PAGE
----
The Northern Territory has world-class renewable energy sources. But only a fraction of these resources have been accessed. Here's what you need to know about our energy system and its future potential.
We normally think of the Northern Territory electricity chain as being divided into three main providers. These three parts of the chain are largely provided by three government-owned corporations:
Generation: Like a factory, the NT's main electricity generator Territory Generation produces electricity in bulk to meet the demand of the grid. Last financial year, Territory Generation’s combined output from gas, diesel and solar facilities was 1,694 Gigawatt hours (GWh) of electricity.
Distribution: Like a delivery truck, the NT's network provider Power and Water Corporation (PWC) transports electricity from generation plants to homes and businesses. They take care of a local network of electricity poles and wires.
Retail: Like a shop front, the NT's main electricity retailer Jacana Energy purchases electricity in bulk from generators and turns it into a range of retail products to meet customer needs.
But renewable energy is transforming this system. For example, consider rooftop solar on your home. No longer are you simply an energy customer, you're also an energy generator!
There are three regulated networks in the Territory:
- Darwin-Katherine interconnected system (DKIS)
- Alice Springs power system
- Tennant Creek power system
One of the weaknesses of the NT energy system is that because it is so small the network owner PWC often doubles as the system controller, giving it an inordinate amount of power of decisions and operations.
How much of the NT's electricity is generated from renewable energy sources?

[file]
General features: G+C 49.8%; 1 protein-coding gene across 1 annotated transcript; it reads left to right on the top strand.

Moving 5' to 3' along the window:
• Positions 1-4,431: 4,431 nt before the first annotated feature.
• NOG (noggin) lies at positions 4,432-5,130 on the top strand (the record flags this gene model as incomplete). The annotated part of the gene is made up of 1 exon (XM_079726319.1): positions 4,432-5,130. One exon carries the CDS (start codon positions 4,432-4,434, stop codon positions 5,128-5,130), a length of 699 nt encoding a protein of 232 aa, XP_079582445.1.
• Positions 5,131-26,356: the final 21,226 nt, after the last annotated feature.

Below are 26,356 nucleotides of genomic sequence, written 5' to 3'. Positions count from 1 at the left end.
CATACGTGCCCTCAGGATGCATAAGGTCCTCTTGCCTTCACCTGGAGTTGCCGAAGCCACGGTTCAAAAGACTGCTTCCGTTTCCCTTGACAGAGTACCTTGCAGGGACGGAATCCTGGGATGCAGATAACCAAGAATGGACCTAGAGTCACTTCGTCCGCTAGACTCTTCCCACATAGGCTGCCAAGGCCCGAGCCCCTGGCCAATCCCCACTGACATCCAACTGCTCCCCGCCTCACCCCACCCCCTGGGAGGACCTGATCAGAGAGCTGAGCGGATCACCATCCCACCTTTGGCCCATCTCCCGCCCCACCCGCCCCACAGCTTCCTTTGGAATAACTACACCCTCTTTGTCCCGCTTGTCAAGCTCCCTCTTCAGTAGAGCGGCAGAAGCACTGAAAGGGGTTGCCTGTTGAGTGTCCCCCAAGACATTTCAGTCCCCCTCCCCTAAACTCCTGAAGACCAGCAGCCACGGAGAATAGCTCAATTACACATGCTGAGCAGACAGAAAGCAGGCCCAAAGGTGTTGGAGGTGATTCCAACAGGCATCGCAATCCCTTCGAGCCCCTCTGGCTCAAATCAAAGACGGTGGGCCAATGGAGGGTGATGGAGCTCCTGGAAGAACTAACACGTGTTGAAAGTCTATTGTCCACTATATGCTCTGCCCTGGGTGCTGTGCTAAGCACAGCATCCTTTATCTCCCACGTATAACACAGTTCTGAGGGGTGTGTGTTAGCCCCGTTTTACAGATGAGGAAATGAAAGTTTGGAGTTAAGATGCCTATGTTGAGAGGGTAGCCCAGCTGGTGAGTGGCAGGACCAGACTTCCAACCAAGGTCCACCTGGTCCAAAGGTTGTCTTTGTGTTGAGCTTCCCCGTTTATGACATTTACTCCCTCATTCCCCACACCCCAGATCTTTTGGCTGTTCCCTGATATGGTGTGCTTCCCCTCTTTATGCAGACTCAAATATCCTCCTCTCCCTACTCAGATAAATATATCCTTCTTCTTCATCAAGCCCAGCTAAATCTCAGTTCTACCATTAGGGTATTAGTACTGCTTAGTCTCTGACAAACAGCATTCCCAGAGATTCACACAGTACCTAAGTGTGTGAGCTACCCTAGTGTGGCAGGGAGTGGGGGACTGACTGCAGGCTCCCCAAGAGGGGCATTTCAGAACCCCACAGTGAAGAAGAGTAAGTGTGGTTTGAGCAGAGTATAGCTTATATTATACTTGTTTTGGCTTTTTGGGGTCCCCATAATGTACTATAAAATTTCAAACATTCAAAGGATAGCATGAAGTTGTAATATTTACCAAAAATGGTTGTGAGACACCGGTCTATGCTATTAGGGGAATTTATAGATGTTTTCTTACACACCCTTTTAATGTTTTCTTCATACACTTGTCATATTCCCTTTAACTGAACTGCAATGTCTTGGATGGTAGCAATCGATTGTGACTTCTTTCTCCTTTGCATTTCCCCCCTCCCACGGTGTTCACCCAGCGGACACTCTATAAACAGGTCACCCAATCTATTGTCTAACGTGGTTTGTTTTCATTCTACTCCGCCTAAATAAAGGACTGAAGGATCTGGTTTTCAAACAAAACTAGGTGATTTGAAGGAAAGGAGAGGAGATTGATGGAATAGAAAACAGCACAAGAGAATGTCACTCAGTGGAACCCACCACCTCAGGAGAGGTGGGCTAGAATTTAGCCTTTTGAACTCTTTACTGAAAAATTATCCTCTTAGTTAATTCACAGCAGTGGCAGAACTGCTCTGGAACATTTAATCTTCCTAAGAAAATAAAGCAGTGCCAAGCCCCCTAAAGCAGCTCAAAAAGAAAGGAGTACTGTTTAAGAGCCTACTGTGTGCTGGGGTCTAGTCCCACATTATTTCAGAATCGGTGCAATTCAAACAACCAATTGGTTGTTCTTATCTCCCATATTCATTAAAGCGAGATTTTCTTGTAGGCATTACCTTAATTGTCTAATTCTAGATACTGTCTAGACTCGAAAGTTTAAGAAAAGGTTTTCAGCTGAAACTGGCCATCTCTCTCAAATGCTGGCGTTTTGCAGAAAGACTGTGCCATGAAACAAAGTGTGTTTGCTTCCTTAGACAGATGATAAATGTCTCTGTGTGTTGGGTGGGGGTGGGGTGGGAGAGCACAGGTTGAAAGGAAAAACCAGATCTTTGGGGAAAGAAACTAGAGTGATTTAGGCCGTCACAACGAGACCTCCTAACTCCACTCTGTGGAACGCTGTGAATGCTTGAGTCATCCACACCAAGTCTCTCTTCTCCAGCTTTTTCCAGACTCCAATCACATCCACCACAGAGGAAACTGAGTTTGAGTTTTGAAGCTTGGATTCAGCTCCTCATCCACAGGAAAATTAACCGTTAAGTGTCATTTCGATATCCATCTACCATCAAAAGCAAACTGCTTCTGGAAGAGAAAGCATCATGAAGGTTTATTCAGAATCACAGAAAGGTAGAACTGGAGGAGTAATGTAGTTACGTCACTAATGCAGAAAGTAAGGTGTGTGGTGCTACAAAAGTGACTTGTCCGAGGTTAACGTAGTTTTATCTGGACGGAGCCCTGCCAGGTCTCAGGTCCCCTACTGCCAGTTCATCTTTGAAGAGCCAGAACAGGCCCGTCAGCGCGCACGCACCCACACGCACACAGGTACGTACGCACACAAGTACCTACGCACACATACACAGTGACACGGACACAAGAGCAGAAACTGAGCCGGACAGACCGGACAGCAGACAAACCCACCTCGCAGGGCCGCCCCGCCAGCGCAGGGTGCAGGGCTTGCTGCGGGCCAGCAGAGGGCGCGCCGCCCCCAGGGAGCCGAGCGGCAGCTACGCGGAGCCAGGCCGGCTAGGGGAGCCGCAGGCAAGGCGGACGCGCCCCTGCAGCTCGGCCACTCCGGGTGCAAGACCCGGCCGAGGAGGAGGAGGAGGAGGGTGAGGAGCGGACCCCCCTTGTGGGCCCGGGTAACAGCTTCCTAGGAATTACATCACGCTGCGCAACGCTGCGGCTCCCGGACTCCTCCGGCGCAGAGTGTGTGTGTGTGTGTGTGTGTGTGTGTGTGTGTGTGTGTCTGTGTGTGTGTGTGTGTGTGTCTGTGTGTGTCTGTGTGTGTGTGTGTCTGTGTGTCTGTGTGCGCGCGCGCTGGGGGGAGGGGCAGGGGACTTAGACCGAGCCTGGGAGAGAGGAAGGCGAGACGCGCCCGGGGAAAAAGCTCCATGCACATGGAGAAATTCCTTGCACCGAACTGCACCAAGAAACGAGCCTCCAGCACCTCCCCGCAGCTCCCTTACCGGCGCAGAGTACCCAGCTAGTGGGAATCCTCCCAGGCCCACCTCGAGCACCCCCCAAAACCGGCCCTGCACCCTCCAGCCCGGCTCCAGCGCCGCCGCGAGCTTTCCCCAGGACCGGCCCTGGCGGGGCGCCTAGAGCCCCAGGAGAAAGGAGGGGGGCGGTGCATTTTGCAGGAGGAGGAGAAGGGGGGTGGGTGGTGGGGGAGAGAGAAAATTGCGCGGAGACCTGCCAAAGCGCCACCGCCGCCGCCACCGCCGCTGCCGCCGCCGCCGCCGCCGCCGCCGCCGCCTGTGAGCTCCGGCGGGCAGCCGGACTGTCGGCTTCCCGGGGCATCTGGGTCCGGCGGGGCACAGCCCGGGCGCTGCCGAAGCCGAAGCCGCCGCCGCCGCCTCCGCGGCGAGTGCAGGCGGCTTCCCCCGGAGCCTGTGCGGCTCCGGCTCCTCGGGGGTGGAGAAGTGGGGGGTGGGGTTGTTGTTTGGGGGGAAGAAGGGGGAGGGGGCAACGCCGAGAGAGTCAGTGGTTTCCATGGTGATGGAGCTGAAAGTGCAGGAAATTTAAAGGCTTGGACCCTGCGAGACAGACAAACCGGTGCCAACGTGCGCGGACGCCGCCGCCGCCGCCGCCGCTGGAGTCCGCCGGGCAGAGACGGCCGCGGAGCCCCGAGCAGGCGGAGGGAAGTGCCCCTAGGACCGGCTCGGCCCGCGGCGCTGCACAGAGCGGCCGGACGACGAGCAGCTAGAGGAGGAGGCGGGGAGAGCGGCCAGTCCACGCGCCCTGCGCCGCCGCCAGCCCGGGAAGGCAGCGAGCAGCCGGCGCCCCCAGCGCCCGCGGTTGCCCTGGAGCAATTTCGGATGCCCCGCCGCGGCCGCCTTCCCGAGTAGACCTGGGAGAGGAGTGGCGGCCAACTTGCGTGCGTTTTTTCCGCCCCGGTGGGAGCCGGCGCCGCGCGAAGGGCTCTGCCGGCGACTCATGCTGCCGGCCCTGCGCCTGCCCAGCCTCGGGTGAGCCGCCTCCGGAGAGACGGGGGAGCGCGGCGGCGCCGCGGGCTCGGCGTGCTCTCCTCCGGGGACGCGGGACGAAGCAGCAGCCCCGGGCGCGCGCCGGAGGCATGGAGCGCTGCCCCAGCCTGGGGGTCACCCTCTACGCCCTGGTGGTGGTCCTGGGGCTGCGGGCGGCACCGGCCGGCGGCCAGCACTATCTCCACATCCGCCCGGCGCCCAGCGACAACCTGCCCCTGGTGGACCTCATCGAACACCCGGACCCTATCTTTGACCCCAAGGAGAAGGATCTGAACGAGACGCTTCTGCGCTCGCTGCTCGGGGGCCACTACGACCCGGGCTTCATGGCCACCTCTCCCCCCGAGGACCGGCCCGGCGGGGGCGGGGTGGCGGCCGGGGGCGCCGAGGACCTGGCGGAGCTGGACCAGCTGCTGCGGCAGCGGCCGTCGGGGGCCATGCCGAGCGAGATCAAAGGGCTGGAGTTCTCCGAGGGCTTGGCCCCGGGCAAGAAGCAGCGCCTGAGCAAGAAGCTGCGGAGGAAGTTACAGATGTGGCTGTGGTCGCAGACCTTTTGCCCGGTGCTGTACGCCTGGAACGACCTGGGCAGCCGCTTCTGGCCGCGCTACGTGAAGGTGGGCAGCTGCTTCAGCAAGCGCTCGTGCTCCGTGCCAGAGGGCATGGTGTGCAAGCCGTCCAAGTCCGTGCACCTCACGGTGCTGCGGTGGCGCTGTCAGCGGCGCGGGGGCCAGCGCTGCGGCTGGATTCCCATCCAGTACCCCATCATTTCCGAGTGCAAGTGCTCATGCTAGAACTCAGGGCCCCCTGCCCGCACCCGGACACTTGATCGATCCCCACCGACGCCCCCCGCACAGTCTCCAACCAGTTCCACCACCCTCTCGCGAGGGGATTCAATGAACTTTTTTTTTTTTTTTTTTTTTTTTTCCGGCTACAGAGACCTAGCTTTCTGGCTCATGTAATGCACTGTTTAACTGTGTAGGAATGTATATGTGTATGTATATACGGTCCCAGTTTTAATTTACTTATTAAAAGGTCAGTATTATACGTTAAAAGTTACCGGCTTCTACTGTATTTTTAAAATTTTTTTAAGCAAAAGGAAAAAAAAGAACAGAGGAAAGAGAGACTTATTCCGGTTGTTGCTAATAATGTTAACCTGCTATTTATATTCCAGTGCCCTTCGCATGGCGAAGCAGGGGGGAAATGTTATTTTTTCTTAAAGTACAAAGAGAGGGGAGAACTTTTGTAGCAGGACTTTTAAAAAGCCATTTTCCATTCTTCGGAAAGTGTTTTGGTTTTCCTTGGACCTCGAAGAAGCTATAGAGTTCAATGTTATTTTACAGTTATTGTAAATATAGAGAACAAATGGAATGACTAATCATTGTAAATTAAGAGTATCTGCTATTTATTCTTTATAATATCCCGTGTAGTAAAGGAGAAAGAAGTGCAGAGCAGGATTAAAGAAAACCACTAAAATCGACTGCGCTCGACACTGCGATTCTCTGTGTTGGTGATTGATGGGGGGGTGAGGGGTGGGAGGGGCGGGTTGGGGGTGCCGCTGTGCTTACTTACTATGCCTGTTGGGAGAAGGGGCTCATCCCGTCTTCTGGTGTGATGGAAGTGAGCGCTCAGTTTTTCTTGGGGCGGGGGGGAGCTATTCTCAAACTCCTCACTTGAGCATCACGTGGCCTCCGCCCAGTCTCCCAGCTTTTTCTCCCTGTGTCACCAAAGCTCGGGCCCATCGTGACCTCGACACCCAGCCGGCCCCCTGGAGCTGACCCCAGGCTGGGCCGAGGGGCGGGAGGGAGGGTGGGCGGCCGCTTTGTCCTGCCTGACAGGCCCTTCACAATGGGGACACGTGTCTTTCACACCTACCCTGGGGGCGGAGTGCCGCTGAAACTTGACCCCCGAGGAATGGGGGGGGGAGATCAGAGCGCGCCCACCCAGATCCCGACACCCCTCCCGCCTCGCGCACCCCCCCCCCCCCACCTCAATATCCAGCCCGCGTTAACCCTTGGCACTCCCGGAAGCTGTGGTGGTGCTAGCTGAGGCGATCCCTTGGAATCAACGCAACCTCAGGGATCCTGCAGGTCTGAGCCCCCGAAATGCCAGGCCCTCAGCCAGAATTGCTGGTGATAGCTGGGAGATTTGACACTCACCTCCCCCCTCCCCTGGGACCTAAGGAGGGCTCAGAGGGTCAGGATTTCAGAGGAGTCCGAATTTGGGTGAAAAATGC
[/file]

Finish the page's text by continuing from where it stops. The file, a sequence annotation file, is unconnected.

At the moment most of the Territory's electricity supply comes from gas-fired generation, which is a fossil fuel. The proportion of renewables in the system fluctuates, with the government putting this figure at "less than 10%". Although government sources have told us that they expect the uptake of renewables within the energy grid to reach 12% by the end of 2020.
Territory Generation owns and operates eight mainly gas and diesel-powered stations across the NT, with a combined installed capacity of 593 MW. They also contract an additional 5.1MW from independent power producers, 4.1MW of which is solar, plus 1MW gas produced from the Shoal Bay landfill site.
Territory Generation is one of the NT's key institutions that favours centralised battery storage for the Darwin-Katherine grid. It issued a tender for a battery in 2017 and remains in talks with the government over the project.
The current Territory Government has a policy of achieving 50% renewables for electricity supply by 2030, "whilst maintaining secure, reliable and least-cost electricity for consumers and taxpayers".
The NT has an abundance of solar energy resources, particularly in locations south of Darwin due to comparatively less cloud cover in the wet season. We have more limited opportunities for wind and hydro, compared to other parts of the country, due to our climate and geography. This can pose a challenge for the Territory - particularly during the times of low or intermittent solar.
According to the NT's Utilities Commission, PWC estimates that in the next 12 months over 60 MW of solar PV generation will be connected to the Darwin-Katherine grid and has received inquiries in relation to connecting more than double this amount. 55 MW of large scale solar PV generation is already licensed by the commission to operate in the Darwin-Katherine system.
In addition, behind the meter solar has exceeded most expectations with around 15 MW added in 2018-19, coming to a total of approximately 59 MW of behind the meter solar in the Darwin-Katherine system. The Utilities Commission described this as "significant changes in a system with a maximum system demand of 287 MW in 2018-19".
When it comes to renewable energy, how does the NT compare to other states and territories?
For the fifth year running, the NT has come up last or near the bottom in most metrics in the Climate Council's annual State of Play review, which tracks the progress of Australian states and territories across a range of renewable energy targets and criteria.
Additional sources and resources